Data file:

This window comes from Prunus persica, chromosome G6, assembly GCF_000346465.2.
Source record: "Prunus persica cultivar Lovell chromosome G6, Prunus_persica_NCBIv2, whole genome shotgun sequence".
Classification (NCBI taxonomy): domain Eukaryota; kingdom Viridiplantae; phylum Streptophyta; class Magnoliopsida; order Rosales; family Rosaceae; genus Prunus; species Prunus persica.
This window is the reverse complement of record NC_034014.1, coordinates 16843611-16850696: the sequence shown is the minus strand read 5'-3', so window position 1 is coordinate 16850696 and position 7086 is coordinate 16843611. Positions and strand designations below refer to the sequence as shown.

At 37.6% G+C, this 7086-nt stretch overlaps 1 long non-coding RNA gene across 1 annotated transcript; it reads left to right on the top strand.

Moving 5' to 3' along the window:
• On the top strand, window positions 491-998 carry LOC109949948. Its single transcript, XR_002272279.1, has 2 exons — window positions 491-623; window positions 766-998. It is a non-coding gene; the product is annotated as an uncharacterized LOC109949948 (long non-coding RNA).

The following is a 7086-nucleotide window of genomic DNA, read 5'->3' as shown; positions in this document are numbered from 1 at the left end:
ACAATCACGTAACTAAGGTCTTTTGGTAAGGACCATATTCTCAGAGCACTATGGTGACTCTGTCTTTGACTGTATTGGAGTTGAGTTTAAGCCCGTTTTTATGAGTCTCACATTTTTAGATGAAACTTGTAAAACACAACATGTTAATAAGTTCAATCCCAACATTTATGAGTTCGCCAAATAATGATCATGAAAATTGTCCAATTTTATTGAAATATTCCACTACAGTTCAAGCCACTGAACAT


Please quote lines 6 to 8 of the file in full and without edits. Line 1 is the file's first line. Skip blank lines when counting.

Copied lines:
Moving 5' to 3' along the window:
• On the top strand, window positions 491-998 carry LOC109949948. Its single transcript, XR_002272279.1, has 2 exons — window positions 491-623; window positions 766-998. It is a non-coding gene; the product is annotated as an uncharacterized LOC109949948 (long non-coding RNA).

The following is a 7086-nucleotide window of genomic DNA, read 5'->3' as shown; positions in this document are numbered from 1 at the left end: